a
ssociated
    s
ensory
    e
xtracellular) domain [9,10]. The CHASE domain, about 250 amino acids long, is exclusively found between two transmembrane regions as the N-terminal part of adenylyl cyclases, diguanylate cyclases or histidine kinases in a number of eukaryotes and numerous bacteria. It includes, for example, the spore differentiation factor, DhkA, and the osmosensing receptor-adenylyl cyclase ACG, which regulates spore dormancy, from the slime mold Dictyostelium discoideum. DhkA recognizes a small peptide, SDF-2 [11], and it was proposed that ACG binds discadenine [12]. Thus the CHASE domain is believed to bind diverse low molecular weight ligands. However, the ligand and its cognate receptor are only known in a few cases. Among higher eukaryotes the domain is found only in plants as part of specific sensor histidine kinases, the cytokinin receptors. It was proposed that plants acquired the CHASE domain through their chloroplasts, which have a cyanobacterial ancestry [9,10].

The binding of cytokinin to the receptor is thought to cause a conformational change leading to the autophosphorylation of a conserved histidine residue in the cytosolic part of the receptor. Subsequently, the signal is transferred to a canonical aspartate within the C-terminal part of the protein and transduced further by a multi-step two-component signaling system (for recent reviews see [13-15]).

The cytokinin binding activity of full-length CRE1/AHK4 was shown before by several different types of assays [3,4,16,17]. Although the CHASE domain is suspected of being the ligand binding domain, no systematic approach has been made with any cytokinin receptor to identify the binding domain unequivocally. Once a binding domain has been determined, the next step of the characterization is to identify functional amino acid residues. In this report we describe a novel knowledge-based approach that uses sequence information from distantly related organisms to predict putative functionally relevant sites in the ligand binding domain. The bioinformatics method was based on detecting differences in the evolution of individual amino acid sites between the CHASE domains of the different protein subclasses. The underlying premise was that a slower evolutionary rate of a given amino acid position, e.g. the conservation of a different amino acid in plants versus other organisms, would identify important positions for receptor function. These positions are putatively important in binding the plant-specific ligand, which is thought to be different from the other subgroups.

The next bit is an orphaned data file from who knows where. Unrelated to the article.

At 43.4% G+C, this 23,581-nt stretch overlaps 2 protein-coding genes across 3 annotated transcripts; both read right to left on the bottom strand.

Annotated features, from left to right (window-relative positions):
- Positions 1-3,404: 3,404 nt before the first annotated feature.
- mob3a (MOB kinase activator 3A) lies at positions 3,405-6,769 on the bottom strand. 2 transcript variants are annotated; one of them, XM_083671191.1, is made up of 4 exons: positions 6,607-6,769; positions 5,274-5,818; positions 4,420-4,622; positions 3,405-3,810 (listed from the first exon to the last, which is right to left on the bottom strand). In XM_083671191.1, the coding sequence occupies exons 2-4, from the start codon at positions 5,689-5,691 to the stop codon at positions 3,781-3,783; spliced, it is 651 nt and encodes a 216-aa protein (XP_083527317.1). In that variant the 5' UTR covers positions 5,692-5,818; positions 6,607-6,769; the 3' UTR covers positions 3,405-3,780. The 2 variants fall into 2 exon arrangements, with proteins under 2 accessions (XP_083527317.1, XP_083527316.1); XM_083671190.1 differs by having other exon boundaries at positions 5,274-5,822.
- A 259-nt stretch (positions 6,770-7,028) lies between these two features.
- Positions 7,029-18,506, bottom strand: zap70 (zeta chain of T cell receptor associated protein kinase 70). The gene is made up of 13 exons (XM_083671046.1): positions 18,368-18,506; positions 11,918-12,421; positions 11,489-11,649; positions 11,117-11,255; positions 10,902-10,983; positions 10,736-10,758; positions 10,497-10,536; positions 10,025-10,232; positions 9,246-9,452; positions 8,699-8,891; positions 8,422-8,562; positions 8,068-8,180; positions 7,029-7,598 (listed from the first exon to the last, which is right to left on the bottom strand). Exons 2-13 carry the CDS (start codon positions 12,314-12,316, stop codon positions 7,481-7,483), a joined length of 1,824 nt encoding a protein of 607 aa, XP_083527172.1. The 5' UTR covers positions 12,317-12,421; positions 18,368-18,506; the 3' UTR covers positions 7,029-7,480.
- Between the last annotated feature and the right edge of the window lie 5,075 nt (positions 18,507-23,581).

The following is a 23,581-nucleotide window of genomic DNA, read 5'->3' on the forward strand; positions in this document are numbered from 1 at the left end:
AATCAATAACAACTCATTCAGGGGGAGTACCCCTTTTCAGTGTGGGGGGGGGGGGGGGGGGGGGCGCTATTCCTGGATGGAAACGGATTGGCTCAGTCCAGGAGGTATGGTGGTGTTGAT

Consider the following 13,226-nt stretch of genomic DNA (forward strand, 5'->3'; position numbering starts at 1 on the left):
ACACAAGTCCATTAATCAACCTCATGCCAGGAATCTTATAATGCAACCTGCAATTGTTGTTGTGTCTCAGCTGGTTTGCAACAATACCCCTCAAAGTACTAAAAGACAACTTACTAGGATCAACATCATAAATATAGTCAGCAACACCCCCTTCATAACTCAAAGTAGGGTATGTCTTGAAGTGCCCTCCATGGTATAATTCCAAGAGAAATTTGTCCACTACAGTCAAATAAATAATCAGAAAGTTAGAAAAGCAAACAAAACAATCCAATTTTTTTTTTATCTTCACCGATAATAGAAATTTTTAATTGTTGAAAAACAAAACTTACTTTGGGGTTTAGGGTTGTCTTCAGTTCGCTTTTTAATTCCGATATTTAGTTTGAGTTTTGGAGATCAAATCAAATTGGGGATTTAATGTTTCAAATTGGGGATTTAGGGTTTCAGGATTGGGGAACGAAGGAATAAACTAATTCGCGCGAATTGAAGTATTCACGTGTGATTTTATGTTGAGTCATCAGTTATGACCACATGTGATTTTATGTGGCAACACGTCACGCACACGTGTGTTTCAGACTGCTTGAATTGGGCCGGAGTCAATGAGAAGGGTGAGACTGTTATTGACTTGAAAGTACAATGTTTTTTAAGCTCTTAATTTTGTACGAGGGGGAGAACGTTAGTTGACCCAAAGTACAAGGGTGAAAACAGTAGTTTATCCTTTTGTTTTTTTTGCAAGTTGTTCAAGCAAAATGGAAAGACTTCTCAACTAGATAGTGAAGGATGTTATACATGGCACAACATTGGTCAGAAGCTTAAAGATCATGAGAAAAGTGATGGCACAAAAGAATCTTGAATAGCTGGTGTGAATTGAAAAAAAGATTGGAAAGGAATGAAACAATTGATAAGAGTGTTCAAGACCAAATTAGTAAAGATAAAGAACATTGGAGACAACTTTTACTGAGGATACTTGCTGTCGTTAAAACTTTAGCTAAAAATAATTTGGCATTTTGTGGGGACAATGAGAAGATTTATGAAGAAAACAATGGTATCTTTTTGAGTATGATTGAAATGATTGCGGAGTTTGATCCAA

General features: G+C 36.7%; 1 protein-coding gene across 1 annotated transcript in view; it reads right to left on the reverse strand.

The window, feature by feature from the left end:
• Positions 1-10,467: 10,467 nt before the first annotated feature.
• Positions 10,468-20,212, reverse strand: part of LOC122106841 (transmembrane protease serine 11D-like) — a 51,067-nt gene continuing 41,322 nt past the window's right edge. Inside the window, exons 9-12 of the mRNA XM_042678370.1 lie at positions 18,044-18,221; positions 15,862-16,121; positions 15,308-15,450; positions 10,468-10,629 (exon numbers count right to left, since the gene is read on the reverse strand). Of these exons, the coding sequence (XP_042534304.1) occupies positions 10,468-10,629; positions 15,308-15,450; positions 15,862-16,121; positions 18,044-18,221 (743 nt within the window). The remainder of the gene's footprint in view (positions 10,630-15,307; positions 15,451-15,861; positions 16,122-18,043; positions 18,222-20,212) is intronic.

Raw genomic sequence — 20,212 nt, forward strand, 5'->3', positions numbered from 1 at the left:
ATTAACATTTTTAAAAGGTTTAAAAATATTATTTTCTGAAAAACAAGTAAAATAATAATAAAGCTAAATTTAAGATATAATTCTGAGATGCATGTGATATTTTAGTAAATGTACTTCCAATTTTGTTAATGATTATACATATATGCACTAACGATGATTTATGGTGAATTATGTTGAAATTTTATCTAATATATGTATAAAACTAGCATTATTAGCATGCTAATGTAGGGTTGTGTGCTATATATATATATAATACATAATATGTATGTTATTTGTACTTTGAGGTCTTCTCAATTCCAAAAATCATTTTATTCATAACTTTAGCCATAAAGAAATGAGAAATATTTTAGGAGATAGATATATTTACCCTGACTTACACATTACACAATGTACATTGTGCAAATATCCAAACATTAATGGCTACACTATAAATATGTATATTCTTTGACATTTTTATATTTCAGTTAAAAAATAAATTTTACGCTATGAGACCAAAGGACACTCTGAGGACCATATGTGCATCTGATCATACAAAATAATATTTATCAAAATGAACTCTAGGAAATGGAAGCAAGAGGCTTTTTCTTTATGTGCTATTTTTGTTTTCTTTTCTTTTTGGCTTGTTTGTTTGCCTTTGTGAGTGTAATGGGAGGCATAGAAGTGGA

Thus the aims of this study were twofold: (i) mapping of the ligand binding domain of CRE1/AHK4 and (ii) identifying amino acids crucial for the binding of cytokinin to the receptor. Using a binding assay we provide direct experimental evidence that cytokinin is bound via the CHASE domain of CRE1/AHK4. The substitution of four of the five amino acids, which were predicted by evolutionary analysis to be important for a functional ligand-binding domain, caused a clear change in the ligand binding, in this case a complete loss of, or strongly reduced, cytokinin binding. This demonstrates the power of combining bioinformatic predictions with experimental validation, which have been proven to be a very useful tool in other subjects in the past [18,19]. Thus the data further underpin the general potential of evolutionary proteomics to identify functionally relevant sites in proteins of known or even of unknown function.

Results

CRE1/AHK4 binds cytokinin via the CHASE domain